May 21, 2006
I am in San Diego for the annual meeting of the American Thoracic Society (ATS). This the third meeting of theirs I have attended (it being the first medical conference I attended after becoming the E.D. for the ASAA). At the right is a picture of street performers playing the didgeridoo. I was tempted to ask them whether they snore - but figured that it would end up costing a lot more than what it cost to take the picture.
The plane ride to San Diego was interested. Many of the people on the plane were on their way here. I could tell because they looked like medical students and they were all carrying the tubes with contains the "poster" for the research they are doing and will be presenting at the conference. In addition, my seat mates were in route to the meeting, but one was coming to present a talk on the future of scholarly publication in light of the changing laws about public access to published research funded with government money (yawn). This is actually important stuff. He is based in Bethesda and is the E.D. for a professional association there. He is someone I'd like to get to know.
The second was a young woman who represents a drug company. She is coming to the meeting to participate in the trade show. She was very talkative on the plane... something that took me and the other fellow a bit aback, but we got into with her. That is until she found out what I do and the conversation changed - as it usually does, especially when there is someone with sleep apnea. Well it turns out that she thinks her dad has sleep apnea - not diagnosed. He snores loudly and has had a number of serious problems with his heart. He is fortunate to still be alive. She reported that her grandfather died of a heart attack at a young age and that he was a snorer. Looking at this attractive slender young woman you would not think she is a candiate for the "fellowship of the mask" but in fact she complains of excessive daytime sleepiness and looking closely at her I noticed that she had something of an overbite - a recessed jaw being a physical condition that can contribute obstructive sleep apnea. I gave her my card and suggested she get a sleep study. She thanked me - another life saved....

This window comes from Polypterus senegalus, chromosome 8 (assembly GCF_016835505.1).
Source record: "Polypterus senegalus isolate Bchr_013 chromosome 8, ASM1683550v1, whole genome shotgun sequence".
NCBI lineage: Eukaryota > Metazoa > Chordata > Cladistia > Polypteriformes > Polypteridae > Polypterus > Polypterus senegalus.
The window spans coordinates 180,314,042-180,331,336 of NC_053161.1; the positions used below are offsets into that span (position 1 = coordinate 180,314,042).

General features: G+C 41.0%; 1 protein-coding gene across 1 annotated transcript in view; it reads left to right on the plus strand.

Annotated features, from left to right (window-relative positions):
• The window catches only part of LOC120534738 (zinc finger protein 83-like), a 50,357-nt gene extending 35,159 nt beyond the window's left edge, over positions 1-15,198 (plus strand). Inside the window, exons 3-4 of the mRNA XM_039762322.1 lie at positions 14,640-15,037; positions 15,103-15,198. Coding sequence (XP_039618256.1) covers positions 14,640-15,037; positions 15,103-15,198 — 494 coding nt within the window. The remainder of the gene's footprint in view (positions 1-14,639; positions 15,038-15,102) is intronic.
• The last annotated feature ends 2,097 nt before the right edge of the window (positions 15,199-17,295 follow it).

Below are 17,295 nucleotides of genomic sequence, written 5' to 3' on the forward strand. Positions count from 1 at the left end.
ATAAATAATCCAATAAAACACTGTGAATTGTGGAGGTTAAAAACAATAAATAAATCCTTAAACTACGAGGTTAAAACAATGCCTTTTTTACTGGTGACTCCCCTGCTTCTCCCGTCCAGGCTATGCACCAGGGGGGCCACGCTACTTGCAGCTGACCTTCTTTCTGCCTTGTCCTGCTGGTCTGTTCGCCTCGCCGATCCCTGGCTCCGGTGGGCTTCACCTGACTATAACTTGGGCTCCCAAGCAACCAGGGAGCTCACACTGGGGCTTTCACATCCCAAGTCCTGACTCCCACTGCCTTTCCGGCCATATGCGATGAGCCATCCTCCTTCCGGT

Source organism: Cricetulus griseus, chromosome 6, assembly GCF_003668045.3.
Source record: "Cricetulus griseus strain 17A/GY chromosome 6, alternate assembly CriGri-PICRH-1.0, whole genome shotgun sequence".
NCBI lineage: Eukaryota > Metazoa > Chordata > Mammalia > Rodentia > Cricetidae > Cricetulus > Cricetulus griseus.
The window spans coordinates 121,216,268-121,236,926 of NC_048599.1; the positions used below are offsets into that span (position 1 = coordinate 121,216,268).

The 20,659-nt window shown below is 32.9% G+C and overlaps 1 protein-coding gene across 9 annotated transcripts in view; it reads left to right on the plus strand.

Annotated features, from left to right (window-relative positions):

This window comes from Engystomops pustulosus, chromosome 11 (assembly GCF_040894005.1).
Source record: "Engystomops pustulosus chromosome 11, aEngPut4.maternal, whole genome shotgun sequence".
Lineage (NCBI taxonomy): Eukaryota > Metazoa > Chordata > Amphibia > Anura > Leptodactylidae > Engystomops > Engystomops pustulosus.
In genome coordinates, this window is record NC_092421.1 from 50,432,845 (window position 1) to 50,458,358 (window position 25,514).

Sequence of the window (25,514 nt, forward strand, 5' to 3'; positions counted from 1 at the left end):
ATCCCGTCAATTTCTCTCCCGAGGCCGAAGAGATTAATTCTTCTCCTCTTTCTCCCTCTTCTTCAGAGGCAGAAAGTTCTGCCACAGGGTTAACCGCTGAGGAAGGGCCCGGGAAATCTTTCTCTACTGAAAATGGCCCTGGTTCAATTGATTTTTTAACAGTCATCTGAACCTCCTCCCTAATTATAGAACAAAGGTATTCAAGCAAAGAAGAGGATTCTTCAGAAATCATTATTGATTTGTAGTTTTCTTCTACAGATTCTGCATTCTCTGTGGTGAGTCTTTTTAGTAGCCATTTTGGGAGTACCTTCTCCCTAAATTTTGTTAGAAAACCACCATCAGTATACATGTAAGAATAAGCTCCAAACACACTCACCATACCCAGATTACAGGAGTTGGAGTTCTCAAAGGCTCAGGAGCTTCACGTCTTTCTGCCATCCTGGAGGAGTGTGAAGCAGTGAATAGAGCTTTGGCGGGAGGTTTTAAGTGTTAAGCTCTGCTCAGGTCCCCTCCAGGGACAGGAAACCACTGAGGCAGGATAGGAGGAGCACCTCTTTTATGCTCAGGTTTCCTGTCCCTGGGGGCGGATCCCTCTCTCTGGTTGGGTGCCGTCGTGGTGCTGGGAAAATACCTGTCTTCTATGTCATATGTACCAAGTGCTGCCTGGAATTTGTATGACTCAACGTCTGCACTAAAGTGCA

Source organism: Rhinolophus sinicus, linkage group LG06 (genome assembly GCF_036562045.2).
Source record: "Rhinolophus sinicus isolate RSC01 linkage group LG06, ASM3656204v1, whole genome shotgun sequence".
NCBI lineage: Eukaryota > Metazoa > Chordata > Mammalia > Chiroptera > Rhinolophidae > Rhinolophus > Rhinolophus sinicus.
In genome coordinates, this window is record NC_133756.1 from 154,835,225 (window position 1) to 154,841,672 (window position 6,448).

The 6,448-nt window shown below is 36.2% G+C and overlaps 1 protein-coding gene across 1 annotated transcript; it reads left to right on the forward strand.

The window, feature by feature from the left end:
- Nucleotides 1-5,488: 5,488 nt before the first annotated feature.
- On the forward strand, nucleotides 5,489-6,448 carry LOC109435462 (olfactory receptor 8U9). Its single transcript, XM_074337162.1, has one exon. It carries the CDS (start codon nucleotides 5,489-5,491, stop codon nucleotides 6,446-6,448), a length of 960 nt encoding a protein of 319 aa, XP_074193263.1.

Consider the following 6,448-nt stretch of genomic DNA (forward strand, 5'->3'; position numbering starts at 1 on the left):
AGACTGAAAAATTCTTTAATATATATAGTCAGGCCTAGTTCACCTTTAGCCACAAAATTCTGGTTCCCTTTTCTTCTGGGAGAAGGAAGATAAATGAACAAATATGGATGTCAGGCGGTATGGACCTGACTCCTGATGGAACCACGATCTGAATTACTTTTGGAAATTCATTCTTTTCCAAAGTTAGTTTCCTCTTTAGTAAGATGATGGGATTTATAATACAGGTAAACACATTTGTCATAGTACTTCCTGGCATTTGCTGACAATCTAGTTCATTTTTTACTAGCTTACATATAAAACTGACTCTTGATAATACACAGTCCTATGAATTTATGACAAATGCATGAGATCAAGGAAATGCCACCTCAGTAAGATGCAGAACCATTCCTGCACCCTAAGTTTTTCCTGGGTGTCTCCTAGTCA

The higlight of the day was my dinner meeting with Dr. Alberto Servin Diaz, a pulmonolgist and sleep doctor from Tijuana. Here is a link to his web site http://www.ronquido.net/ronquido2/index.php
We have corresponded for sometime and we took this opportunity to meet and discuss where we might work together. It turns out that one of his patients is very interested in the A.W.A.K.E. support group concept that we sponsor. I let Alberto know that I would happy to furnish the materials necessary for him to establish a group in Tijuana. He indicated that knows of other sleep docs in Mexico and Central America who would be intrested the support group model and working through the ASAA to provide educational resources to their patients. The discussion went as far as to talk about establishing a Mexican version of the ASAA, but we stopped ourselves and said first things first.
Another item discussed was making our resources available in Spanish. Albert indicated a willingness to help there. I suggested that we add a "topic" on the Apnea Support Forum for to ask and answer questions in Spanish. Now we have to get to the implementation.
I was pleased with my first day here - except for the delay in the booth material getting here. No matter, it is was a beautiful and very productive day (we are heading south of the border).
Posted by sleepapnea ed at 9:31 AM